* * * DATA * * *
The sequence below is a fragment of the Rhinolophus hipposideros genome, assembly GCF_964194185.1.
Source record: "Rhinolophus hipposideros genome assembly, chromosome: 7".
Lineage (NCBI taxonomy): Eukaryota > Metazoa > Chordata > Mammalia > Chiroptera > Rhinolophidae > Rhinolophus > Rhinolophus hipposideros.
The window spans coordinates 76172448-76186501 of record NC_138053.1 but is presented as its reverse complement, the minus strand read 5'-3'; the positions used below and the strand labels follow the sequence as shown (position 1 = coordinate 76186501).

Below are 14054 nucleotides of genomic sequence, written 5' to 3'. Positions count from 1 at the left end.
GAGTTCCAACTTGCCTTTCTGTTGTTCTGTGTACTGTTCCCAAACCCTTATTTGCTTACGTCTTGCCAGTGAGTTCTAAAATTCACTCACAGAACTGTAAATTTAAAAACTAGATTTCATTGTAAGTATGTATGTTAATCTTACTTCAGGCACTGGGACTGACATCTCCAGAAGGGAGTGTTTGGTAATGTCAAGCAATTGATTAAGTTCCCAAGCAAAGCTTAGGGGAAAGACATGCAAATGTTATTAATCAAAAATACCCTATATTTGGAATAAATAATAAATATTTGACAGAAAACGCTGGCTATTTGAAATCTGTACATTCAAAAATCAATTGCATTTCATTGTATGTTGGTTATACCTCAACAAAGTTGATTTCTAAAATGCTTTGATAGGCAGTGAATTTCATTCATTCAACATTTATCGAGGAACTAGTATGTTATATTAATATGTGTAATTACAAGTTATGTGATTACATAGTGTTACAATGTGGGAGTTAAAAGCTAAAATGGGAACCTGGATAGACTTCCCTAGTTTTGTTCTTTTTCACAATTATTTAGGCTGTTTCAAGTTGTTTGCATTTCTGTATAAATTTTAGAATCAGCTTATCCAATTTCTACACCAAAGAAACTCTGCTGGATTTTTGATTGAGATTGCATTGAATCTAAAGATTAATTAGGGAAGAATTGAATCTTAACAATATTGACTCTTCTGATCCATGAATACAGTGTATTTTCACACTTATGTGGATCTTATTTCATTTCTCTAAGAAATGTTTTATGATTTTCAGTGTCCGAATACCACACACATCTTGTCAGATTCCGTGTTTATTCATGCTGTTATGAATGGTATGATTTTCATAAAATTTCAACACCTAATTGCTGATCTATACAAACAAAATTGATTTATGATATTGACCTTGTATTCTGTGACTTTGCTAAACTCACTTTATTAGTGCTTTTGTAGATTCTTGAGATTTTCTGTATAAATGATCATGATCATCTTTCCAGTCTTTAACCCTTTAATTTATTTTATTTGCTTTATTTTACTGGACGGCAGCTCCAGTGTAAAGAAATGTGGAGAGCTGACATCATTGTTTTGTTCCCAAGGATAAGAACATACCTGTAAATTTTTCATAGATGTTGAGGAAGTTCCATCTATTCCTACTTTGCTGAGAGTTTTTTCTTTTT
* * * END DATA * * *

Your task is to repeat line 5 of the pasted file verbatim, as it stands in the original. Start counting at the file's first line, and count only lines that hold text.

Below are 14054 nucleotides of genomic sequence, written 5' to 3'. Positions count from 1 at the left end.